Verse 14

Matthew 4:14. That it might be fulfilled. The purpose of fulfilling prophecy ever involves the higher purpose of carrying out God’s plan thus revealed.

Isaiah the prophet (Isaiah 9:1-2). An independent and free translation. The Septuagint is quite incorrect here.


Verse 15

Matthew 4:15. The land of Zebulun, etc. These words form the close of a sentence in the original prophecy, and are introduced to specify the region spoken of in this Messianic prediction. Either an apostrophe to these regions or equivalent to: as to the land of Zebulun, etc. The sense is the same.

By the way of the sea. The sea (or lake) of Galilee, not the Mediterranean. The latter view would indicate that the region was profane, being the way of the sea for all the world. But this seems forced.

Beyond Jordan, or ‘the Jordan.’ Either the country on the west side already spoken of, or Perea on the east side. (Both senses are sustained by Old Testament usage.) The former is preferable, since the various terms of the verse seem to be in apposition. Some take this verse as describing the regions surrounding the lake (referring this to Perea), but Naphtali extended beyond the sources of the Jordan, i.e., northward from Jerusalem.

Galilee of the Gentiles. Upper Galilee, already spoken of by other names. It was near Gentile territory and probably had a large Gentile population.


Verse 16

Matthew 4:16. The people; of the region just described.

Sitting in darkness. Dwelling contentedly. Isaiah says: ‘walking,’ but Matthew indicates that the condition was worse. ‘Darkness’ is the usual Scriptural figure for a state of depravity, including more than ignorance.

Saw a great light. The past tense in prophecy indicates certain fulfilment. This region had seen Christ, the light of men, bringing to them ‘truth, knowledge, moral purity, and happiness!’ The article brings this out more fully.

The region and shadow of death. Poetic parallelism, a stronger expression for ‘darkness,’ meaning either the region where death resides and the shadow he produces, or simply the region of the shadow of death. Darkness is spiritual death.

Did light spring up, as a star or the sun arises, the persons being passive. The Galileans, though probably not more barbarous and depraved than the inhabitants of Judea, were despised. Here the light arose; to those in the shadow of death the light came. Among the despised, those furthest from the temple, the work began and met with best success. This prophecy was not understood by the official interpreters. (John 7:52.)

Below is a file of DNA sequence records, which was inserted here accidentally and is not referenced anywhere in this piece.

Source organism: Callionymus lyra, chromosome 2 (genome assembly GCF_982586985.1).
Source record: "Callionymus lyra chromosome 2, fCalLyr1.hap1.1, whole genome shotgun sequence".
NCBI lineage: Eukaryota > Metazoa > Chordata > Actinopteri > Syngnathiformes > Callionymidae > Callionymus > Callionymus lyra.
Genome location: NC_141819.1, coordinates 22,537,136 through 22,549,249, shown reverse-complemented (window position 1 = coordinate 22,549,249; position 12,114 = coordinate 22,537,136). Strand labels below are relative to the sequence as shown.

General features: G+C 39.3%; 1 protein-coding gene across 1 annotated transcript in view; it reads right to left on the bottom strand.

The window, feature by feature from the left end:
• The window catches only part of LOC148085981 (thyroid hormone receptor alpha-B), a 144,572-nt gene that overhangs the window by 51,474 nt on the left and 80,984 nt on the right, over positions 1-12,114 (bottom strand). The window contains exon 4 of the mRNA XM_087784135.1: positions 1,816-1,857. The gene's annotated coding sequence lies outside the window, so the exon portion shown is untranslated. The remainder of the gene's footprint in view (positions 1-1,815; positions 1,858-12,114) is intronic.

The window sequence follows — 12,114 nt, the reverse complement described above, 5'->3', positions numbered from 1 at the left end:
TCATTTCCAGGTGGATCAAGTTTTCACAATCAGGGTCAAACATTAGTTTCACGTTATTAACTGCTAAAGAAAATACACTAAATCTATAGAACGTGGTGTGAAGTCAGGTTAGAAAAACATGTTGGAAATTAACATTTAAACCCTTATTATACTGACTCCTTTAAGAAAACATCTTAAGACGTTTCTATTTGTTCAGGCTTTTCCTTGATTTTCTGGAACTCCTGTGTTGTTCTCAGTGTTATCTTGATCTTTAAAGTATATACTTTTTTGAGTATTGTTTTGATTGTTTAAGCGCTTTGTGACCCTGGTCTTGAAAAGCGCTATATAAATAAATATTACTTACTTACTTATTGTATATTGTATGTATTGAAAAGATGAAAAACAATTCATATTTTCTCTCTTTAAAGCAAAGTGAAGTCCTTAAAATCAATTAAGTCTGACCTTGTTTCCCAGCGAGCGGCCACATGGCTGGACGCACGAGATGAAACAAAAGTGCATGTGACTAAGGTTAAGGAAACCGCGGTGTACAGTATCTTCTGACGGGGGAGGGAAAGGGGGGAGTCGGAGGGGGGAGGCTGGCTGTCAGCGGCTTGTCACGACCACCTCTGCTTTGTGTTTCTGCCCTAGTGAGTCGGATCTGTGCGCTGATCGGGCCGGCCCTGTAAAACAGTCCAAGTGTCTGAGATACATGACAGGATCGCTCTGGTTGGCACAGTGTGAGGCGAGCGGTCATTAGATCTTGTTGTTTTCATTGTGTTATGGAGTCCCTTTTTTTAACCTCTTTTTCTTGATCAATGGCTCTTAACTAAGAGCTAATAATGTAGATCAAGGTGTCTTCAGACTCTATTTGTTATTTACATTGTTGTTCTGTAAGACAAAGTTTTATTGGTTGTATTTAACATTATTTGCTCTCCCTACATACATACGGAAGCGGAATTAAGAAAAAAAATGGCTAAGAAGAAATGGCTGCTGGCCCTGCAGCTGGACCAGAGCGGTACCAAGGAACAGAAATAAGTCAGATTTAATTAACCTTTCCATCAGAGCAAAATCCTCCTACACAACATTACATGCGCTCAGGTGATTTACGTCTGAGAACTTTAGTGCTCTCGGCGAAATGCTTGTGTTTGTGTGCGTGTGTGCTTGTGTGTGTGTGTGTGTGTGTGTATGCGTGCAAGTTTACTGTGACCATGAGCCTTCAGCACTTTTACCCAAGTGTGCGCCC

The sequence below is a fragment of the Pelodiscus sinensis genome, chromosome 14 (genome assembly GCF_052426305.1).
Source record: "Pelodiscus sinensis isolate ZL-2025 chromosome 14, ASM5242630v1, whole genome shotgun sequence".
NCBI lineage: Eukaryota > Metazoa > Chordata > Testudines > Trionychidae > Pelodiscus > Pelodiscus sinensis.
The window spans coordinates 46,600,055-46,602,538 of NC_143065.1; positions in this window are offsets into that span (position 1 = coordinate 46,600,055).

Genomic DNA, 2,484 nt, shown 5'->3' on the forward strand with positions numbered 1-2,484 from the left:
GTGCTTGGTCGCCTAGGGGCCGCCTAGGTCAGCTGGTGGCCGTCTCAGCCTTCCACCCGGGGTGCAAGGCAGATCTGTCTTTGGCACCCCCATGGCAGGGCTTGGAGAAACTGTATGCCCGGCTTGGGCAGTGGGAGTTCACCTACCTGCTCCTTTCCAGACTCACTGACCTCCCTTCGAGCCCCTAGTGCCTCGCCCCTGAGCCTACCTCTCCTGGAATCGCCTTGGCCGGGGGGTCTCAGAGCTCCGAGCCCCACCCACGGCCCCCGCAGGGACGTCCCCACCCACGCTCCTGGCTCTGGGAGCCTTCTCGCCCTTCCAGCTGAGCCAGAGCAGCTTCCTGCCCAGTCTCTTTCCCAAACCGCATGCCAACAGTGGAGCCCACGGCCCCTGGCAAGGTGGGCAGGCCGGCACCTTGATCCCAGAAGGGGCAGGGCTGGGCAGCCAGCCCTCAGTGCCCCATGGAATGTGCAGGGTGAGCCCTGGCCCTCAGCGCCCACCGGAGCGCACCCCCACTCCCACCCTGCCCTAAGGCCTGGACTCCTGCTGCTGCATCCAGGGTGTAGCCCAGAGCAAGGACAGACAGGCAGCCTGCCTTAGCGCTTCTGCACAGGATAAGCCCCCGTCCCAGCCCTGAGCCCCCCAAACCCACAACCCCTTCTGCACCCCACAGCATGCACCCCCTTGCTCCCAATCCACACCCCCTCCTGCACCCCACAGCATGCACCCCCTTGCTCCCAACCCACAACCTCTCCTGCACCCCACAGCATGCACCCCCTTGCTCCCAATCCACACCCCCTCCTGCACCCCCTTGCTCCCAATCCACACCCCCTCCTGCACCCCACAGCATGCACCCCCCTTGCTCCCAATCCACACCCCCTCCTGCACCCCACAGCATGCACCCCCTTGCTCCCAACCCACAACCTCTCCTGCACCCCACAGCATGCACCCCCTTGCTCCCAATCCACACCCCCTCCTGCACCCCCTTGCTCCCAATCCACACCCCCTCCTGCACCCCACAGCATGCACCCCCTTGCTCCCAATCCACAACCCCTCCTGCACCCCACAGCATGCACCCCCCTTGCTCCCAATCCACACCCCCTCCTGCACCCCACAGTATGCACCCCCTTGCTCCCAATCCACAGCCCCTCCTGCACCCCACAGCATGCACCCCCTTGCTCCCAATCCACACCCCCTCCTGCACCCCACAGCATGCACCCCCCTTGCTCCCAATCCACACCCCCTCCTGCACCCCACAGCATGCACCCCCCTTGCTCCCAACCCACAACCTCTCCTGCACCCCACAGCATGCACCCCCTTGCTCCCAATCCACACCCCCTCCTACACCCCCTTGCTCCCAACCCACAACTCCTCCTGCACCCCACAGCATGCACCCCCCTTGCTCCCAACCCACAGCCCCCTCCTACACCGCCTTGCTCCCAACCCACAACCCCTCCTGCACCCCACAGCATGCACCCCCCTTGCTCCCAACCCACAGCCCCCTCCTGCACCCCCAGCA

Verse 17

Matthew 4:17. From that time. Either, of this settlement in Capernaum, or the imprisonment of John the Baptist.

Jesus began to preach. The beginning of the ministry in Galilee, to an account of which Matthew confines himself. During most of the time he was probably an eyewitness.

Repent: for the kingdom, etc. Comp. chap. Matthew 3:2. Jesus ‘began’ with the message of His forerunner. The expression ‘at hand,’ indicates that Jesus had not yet publicly declared Himself to be the Messiah. But John had announced Him; He had been accepted as such by Andrew, Philip, and Nathanael (John 1:41; John 1:45; John 1:49),and by many others (John 4:1; John 4:39; John 4:41). As He afterwards sent out His disciples with the same formula (Matthew 10:7), His preaching at this period was not of a different character from His subsequent teachings.


Verse 18

Matthew 4:18. And walking. The omission of the word ‘Jesus’ connects this verse closely with what precedes; the ‘walking’ was while preaching (Matthew 4:17). This close connection is brought out more fully in the account of Luke (Luke 5:1-11).—As this verse is the beginning of the Gospel for St. Andrew’s day, the name of Jesus was very early inserted for the sake of definiteness.

The sea or lake of Galilee. The Greek word, like the German See, is applied to both lakes and seas. This sea of Galilee or lake of Gennesaret, called in the Old Testament. Connereth (Deuteronomy 2:17), or Cinneroth (1 Kings 15:20), is a body of water of oval shape, from twelve to fourteen miles long and about half as broad. It is formed by the river Jordan, although smaller streams flow into it ‘The water is salubrious, fresh and clear; it contains abundance of fish; the banks are picturesque, although at present bare; toward the west they are intersected by calcareous mountains, towards the east the lake is bounded by high mountains (800 to 1,000 feet high), partly of chalk and partly of basalt formation.’ It is subject to sudden and violent storms and is remarkable for its depression, being 653 feet below the level of the Mediterranean. See Bible Dictionaries.